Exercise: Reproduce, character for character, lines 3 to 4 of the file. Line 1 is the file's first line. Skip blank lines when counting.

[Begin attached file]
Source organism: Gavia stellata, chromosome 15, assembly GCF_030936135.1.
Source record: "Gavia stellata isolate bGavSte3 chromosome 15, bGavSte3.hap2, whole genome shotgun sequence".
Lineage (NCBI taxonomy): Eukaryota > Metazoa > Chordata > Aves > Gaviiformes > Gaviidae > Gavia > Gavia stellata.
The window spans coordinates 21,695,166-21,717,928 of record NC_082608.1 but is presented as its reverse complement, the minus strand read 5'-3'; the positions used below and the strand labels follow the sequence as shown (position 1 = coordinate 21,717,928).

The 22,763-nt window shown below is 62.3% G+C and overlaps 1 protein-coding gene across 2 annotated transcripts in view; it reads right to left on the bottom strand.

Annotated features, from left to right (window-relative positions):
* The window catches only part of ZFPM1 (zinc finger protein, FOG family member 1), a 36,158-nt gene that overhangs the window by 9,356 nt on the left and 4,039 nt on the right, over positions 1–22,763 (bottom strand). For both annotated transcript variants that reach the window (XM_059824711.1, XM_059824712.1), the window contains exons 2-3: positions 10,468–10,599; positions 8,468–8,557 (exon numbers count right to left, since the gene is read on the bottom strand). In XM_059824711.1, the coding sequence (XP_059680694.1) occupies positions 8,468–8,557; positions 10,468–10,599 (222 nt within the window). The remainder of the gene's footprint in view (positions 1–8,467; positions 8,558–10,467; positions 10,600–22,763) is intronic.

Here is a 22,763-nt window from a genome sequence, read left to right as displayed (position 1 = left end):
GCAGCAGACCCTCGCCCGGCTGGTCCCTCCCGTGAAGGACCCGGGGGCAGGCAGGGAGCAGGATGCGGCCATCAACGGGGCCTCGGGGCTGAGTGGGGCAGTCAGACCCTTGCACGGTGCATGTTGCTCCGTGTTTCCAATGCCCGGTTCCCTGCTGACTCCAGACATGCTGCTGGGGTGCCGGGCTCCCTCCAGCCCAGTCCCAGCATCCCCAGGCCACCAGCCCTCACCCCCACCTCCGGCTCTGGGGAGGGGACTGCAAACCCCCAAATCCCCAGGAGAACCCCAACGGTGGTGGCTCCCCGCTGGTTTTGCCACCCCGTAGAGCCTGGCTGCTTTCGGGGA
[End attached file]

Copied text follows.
Lineage (NCBI taxonomy): Eukaryota > Metazoa > Chordata > Aves > Gaviiformes > Gaviidae > Gavia > Gavia stellata.
The window spans coordinates 21,695,166-21,717,928 of record NC_082608.1 but is presented as its reverse complement, the minus strand read 5'-3'; the positions used below and the strand labels follow the sequence as shown (position 1 = coordinate 21,717,928).